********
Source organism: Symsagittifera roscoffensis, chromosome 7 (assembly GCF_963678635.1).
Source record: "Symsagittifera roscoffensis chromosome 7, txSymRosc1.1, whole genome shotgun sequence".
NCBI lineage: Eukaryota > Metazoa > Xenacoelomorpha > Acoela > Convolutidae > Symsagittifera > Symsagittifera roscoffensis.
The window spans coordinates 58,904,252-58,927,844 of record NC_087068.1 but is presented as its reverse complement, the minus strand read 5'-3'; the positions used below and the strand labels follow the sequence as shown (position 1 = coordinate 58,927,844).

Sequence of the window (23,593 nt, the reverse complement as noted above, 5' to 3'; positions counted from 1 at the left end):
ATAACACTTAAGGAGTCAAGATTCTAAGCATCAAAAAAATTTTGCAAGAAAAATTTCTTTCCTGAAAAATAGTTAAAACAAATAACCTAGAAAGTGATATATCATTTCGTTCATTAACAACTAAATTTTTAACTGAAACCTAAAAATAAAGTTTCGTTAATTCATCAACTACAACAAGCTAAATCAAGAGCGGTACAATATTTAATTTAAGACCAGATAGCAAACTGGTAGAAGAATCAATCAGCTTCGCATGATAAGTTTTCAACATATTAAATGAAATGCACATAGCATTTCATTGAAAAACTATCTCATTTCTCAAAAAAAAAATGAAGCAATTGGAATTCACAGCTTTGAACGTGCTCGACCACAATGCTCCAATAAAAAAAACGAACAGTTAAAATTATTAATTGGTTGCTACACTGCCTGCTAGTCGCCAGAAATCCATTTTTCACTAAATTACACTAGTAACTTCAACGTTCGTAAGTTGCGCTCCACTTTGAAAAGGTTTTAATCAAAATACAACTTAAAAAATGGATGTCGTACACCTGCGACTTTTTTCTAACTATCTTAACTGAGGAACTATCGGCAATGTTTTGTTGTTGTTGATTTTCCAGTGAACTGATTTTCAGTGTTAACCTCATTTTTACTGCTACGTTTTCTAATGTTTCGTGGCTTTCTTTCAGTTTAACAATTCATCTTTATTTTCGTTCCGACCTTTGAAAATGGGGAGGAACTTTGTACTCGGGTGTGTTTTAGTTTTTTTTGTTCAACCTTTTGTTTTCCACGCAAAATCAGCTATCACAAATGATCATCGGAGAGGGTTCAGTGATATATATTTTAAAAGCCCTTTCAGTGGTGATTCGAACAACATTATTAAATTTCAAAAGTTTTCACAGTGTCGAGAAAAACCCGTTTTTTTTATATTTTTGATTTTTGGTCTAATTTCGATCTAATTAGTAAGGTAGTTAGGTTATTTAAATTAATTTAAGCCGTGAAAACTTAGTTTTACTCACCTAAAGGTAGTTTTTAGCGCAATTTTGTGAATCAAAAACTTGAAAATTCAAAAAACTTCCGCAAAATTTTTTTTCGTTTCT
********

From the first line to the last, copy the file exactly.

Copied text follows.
Source organism: Symsagittifera roscoffensis, chromosome 7 (assembly GCF_963678635.1).
Source record: "Symsagittifera roscoffensis chromosome 7, txSymRosc1.1, whole genome shotgun sequence".
NCBI lineage: Eukaryota > Metazoa > Xenacoelomorpha > Acoela > Convolutidae > Symsagittifera > Symsagittifera roscoffensis.
The window spans coordinates 58,904,252-58,927,844 of record NC_087068.1 but is presented as its reverse complement, the minus strand read 5'-3'; the positions used below and the strand labels follow the sequence as shown (position 1 = coordinate 58,927,844).

Sequence of the window (23,593 nt, the reverse complement as noted above, 5' to 3'; positions counted from 1 at the left end):
ATAACACTTAAGGAGTCAAGATTCTAAGCATCAAAAAAATTTTGCAAGAAAAATTTCTTTCCTGAAAAATAGTTAAAACAAATAACCTAGAAAGTGATATATCATTTCGTTCATTAACAACTAAATTTTTAACTGAAACCTAAAAATAAAGTTTCGTTAATTCATCAACTACAACAAGCTAAATCAAGAGCGGTACAATATTTAATTTAAGACCAGATAGCAAACTGGTAGAAGAATCAATCAGCTTCGCATGATAAGTTTTCAACATATTAAATGAAATGCACATAGCATTTCATTGAAAAACTATCTCATTTCTCAAAAAAAAAATGAAGCAATTGGAATTCACAGCTTTGAACGTGCTCGACCACAATGCTCCAATAAAAAAAACGAACAGTTAAAATTATTAATTGGTTGCTACACTGCCTGCTAGTCGCCAGAAATCCATTTTTCACTAAATTACACTAGTAACTTCAACGTTCGTAAGTTGCGCTCCACTTTGAAAAGGTTTTAATCAAAATACAACTTAAAAAATGGATGTCGTACACCTGCGACTTTTTTCTAACTATCTTAACTGAGGAACTATCGGCAATGTTTTGTTGTTGTTGATTTTCCAGTGAACTGATTTTCAGTGTTAACCTCATTTTTACTGCTACGTTTTCTAATGTTTCGTGGCTTTCTTTCAGTTTAACAATTCATCTTTATTTTCGTTCCGACCTTTGAAAATGGGGAGGAACTTTGTACTCGGGTGTGTTTTAGTTTTTTTTGTTCAACCTTTTGTTTTCCACGCAAAATCAGCTATCACAAATGATCATCGGAGAGGGTTCAGTGATATATATTTTAAAAGCCCTTTCAGTGGTGATTCGAACAACATTATTAAATTTCAAAAGTTTTCACAGTGTCGAGAAAAACCCGTTTTTTTTATATTTTTGATTTTTGGTCTAATTTCGATCTAATTAGTAAGGTAGTTAGGTTATTTAAATTAATTTAAGCCGTGAAAACTTAGTTTTACTCACCTAAAGGTAGTTTTTAGCGCAATTTTGTGAATCAAAAACTTGAAAATTCAAAAAACTTCCGCAAAATTTTTTTTCGTTTCT